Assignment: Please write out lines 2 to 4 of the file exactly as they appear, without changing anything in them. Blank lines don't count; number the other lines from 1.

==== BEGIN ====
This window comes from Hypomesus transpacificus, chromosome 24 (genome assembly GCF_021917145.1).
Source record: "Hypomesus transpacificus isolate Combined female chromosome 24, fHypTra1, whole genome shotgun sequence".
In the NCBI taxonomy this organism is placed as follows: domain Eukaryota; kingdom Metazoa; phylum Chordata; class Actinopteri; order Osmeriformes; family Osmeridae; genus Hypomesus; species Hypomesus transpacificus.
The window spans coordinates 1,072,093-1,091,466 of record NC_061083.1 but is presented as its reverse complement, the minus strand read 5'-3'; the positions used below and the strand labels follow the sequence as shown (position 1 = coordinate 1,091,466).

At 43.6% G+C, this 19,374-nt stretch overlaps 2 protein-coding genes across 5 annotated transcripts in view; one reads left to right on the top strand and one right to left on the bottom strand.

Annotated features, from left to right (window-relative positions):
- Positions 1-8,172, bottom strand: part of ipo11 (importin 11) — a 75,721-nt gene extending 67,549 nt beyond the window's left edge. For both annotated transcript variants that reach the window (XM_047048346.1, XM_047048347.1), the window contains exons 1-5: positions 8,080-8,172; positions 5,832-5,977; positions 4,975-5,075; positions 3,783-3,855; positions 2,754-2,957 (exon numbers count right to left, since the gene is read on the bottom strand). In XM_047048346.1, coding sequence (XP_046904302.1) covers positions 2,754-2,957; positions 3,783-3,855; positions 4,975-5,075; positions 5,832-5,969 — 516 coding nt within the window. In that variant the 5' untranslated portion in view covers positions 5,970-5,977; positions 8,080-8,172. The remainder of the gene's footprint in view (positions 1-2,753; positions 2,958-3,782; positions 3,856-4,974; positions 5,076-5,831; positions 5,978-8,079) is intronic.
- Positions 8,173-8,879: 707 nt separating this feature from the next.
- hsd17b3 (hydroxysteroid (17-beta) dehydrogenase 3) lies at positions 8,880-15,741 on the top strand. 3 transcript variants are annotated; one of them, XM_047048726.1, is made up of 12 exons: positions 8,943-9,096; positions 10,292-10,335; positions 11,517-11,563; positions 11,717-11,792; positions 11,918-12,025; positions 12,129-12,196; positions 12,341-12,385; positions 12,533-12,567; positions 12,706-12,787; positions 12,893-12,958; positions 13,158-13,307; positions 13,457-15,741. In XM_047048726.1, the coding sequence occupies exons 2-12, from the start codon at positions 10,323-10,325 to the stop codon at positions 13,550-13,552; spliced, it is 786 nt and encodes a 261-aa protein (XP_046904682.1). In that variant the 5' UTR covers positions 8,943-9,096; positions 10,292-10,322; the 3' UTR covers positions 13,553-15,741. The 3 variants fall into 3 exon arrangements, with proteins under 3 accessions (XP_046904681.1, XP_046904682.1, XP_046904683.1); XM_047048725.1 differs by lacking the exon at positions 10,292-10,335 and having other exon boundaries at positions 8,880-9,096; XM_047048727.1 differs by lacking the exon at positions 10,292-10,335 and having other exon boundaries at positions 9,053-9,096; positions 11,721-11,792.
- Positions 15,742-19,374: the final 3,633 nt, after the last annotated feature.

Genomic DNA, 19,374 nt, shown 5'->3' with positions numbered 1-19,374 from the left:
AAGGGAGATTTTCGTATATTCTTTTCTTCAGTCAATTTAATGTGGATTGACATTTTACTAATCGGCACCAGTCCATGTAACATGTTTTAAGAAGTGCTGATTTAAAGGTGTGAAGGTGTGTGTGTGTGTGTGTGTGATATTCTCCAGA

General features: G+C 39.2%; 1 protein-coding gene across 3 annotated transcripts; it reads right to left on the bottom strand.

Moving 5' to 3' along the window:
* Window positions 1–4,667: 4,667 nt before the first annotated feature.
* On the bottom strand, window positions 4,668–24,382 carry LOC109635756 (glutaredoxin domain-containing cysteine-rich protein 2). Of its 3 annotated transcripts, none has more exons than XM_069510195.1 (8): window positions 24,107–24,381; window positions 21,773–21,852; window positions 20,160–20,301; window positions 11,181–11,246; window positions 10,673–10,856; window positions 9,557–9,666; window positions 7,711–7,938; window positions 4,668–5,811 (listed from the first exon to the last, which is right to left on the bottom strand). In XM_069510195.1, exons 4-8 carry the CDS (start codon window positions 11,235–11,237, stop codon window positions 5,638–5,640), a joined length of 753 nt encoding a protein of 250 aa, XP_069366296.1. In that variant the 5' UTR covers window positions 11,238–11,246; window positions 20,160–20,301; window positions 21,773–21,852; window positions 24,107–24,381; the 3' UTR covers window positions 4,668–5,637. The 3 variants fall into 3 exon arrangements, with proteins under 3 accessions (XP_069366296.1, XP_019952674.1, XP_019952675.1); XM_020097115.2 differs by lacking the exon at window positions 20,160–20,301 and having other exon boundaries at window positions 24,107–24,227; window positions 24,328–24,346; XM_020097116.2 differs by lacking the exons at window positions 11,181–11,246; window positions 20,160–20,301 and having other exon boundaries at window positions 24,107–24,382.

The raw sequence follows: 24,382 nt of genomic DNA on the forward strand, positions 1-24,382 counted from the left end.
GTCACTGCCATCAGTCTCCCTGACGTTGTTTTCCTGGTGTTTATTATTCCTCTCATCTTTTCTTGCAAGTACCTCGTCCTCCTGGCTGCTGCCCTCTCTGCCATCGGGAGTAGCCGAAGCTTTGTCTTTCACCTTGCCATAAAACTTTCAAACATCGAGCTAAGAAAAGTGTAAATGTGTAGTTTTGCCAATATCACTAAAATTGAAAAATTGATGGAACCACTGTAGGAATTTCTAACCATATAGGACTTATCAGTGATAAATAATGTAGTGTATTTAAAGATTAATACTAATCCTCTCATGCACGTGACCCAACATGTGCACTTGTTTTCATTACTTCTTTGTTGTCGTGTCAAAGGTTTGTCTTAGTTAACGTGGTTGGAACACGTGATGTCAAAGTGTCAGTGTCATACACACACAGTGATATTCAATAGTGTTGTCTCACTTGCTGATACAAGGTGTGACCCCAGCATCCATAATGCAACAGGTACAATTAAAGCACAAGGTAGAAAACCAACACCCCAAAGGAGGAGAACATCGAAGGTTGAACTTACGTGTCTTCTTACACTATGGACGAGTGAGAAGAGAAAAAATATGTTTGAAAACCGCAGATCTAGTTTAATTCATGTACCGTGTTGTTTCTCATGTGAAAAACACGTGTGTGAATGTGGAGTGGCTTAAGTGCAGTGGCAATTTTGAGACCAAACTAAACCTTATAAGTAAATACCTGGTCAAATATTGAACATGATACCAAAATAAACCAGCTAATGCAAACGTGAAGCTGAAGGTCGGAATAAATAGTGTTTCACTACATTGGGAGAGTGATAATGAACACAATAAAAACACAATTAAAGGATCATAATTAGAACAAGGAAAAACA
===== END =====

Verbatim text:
Source record: "Hypomesus transpacificus isolate Combined female chromosome 24, fHypTra1, whole genome shotgun sequence".
In the NCBI taxonomy this organism is placed as follows: domain Eukaryota; kingdom Metazoa; phylum Chordata; class Actinopteri; order Osmeriformes; family Osmeridae; genus Hypomesus; species Hypomesus transpacificus.
The window spans coordinates 1,072,093-1,091,466 of record NC_061083.1 but is presented as its reverse complement, the minus strand read 5'-3'; the positions used below and the strand labels follow the sequence as shown (position 1 = coordinate 1,091,466).